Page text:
Tuesday, 28 October 2014

St Enoder Parish Plan – update report

In my monthly report (below), it notes how I have, with the assistance of the Parish Council Chairman Michael Hopkins, completed an update report on progress towards the 75 Action Points agreed in the 2008 St Enoder Parish Plan.

My latest report to St Enoder Parish Council

My report for tonight’s meeting of St Enoder Parish Council, covering the time period of 23rd September to 24th October 2014, is as follows:

1. Council meetings

I have attended a range of meetings over the last month. These included: Full Council, Strategic Planning Committee, Central Sub-Area Planning Committee, Reputation and Performance Portfolio Advisory Committee, Constitution and Governance Committee, and Group Leaders (2),

2. St Enoder Neighbourhood Plan

The closing date for returns of the questionnaire for the St Enoder Neighbourhood Plan was 4th October, and I am pleased that we have had a reasonable response. I also attended the third consultation event at Fraddon (30th September).

3. St Enoder Parish Plan – update report

I have, with the assistance of the Parish Council Chairman Michael Hopkins, completed an update report on progress towards the 75 Action Points agreed in the 2008 St Enoder Parish Plan. What has been achieved over the last six years – in relation to the Plan – is quite impressive and something which we should all be proud of.

4. Penare Pig Farm, Higher Fraddon and associated AD plant

At the last meeting of the Parish Council, I presented a detailed report about the concerns relating to the development of the AD plant and the pig farm at Penare Farm, Higher Fraddon. Over the last five weeks, I have received numerous further representations from local people and I have been in regular liaison with Cornwall Council planners, as well as representatives of Greener for Life, FLI Contracting and the pig farm.

My recent work on this issue can be summarised as follows:

- Challenge to 2013 “non-material amendment”

Last month, I reported that a “non-material amendment” had been agreed between the developer and Cornwall Council, which had not been presented to me as local member or to the Parish Council. It modified the nature of the restricted vehicle movements and the extent of the imported feedstocks.

For example, the number of staff cars had been reduced from ten to two per week, while the number of 44-tonne articulated lorries had been increased from five to 13. The actual alterations were reported in detail in my September report.

The consequences of these changes is very significant, particularly in relation to the amount of material being brought to the site.

The planning permission for the biogas, as agreed in 2009, stated that the approximate volume of feedstocks would be as below:

· Slurry from pigs – 7,800 tonnes

· Water – 9,560 tonnes

· Bakery waste – 5,480 tonnes

· Brewery waste – 500 tonnes

· Glycerol – 160 tonnes

Greener for Life have confirmed that they now plan to take 3,000 tonnes of pig slurry from the farm and to import 38,700 tonnes of other materials onto the site. This equates to a sixfold increase in imported feedstock.

I have formally challenged Cornwall Council as to how such significant changes could have been agreed through a “non-material amendment.”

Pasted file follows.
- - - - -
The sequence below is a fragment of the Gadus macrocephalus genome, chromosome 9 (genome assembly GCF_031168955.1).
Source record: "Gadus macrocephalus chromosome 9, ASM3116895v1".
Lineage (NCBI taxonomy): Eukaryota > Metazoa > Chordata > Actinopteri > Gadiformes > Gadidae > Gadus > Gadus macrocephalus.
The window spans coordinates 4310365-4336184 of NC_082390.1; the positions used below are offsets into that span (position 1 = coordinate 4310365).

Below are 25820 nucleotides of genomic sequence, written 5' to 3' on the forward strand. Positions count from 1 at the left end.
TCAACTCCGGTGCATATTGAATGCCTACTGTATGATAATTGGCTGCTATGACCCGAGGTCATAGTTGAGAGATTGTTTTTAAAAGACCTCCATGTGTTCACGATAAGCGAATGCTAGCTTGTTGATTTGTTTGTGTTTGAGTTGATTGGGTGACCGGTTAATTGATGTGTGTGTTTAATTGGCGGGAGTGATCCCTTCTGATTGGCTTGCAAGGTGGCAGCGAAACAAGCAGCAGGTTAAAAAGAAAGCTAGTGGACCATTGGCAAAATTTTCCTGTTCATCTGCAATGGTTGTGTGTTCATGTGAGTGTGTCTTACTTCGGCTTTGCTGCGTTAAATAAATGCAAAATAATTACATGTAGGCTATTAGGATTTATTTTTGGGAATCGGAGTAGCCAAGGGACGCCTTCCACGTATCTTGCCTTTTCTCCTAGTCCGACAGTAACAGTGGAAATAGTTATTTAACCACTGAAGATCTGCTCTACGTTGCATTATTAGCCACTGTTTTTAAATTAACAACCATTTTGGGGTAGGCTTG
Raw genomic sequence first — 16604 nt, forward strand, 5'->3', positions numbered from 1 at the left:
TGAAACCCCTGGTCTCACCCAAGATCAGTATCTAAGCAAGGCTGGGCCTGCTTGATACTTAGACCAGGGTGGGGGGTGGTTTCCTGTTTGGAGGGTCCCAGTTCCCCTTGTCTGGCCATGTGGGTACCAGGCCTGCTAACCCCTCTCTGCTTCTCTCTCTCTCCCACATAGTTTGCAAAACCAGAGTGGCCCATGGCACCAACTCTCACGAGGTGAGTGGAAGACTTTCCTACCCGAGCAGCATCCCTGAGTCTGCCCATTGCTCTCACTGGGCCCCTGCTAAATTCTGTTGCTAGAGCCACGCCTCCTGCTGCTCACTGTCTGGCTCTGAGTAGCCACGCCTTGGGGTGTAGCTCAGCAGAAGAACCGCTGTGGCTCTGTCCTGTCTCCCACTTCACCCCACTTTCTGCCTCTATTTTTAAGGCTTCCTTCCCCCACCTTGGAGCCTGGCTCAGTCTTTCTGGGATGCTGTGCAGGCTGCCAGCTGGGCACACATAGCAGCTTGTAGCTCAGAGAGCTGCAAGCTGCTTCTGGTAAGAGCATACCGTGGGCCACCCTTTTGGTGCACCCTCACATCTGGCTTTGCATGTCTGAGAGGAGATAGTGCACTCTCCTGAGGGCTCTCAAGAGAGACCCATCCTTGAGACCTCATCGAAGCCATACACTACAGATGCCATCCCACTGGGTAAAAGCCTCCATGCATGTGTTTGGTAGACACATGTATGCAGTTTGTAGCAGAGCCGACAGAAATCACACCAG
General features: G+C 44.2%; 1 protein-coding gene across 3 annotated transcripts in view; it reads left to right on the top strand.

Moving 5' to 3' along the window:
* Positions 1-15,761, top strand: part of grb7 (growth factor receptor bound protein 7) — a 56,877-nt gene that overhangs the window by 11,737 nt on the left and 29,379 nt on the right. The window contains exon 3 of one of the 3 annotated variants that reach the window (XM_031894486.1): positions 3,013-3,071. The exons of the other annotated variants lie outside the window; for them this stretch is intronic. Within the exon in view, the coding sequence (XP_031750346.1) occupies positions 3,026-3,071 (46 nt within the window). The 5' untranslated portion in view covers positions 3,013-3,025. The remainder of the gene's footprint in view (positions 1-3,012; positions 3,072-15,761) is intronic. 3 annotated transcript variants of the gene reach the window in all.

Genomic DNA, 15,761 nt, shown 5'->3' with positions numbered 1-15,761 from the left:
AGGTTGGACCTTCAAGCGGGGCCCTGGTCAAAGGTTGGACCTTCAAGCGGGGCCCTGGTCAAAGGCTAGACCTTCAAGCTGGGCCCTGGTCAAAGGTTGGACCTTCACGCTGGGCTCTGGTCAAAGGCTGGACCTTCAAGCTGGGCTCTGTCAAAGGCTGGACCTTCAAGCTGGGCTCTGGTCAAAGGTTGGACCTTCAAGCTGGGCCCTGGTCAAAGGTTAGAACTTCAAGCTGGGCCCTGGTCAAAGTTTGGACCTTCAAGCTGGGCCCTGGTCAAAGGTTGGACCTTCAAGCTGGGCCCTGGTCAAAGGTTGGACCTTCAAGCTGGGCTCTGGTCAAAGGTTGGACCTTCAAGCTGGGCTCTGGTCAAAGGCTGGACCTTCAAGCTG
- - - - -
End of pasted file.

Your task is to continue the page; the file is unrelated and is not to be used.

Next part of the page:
Greener for Life have confirmed to me that the figures within the NMA do not accurately reflect what they wish to do, and that they are working on revised figures.

- “Open-air” meeting at Penare (2nd October)

Following the last Parish Council meeting, I requested that the future operators of the biogas plant (Greener for Life) and their present contractors (FLI Energy) hold a meeting with local residents, specifically to address concerns about the construction works. It was held at the biogas plant. Greener for Life was represented by John Deane and FLI Energy was represented by Dave Madders. Approximately fifty local residents attended the meeting and many people were angry with what has been happening in recent months, as well as fearful of what the future may hold for them.

I will acknowledge that the meeting was chaotic, but I used the opportunity to inform the local residents that I was working to arrange a number of meetings in the near future. I informed them that this would include a formal public meeting, which would be attended by representatives from Greener for Life, planning agents for the pig farm (who will soon be submitting a retrospective planning application for the site) and Cornwall Council – see below.

- Residents’ public meeting (15th October)

Early in October, local residents formed themselves into the Higher Fraddon Residents Action Group. They produced a circular raising a number of concerns, which they distributed across the affected area. This paperwork was made available to Parish Councillors at the Planning Committee meeting on 14th October.

They also organised a meeting at the Indian Queens Wesley Church Hall on 15th October. I attended this meeting along with Parish Council Chairman Michael Hopkins.

- Meeting with representatives of Greener for Life, the pig farm and Cornwall Council (17th October)

I organised a meeting to raise concerns with Greener for Life, the pig farm and Cornwall Council, in advance of a formal public meeting at which they had agreed to attend. People at the meeting included David Manley and John Deane (Greener for Life); Nick Dymond (owner of site of biogas plant); Russell Dodge (Business Location Services, planning agent for pig farm) and Dan Johns (manager of pig farm); Tim Warne (Cornwall Council, planning officer) and Rick Clayton (Cornwall Council, highways officer). Alongside myself, Michael Hopkins also attended on behalf of St Enoder Parish Council).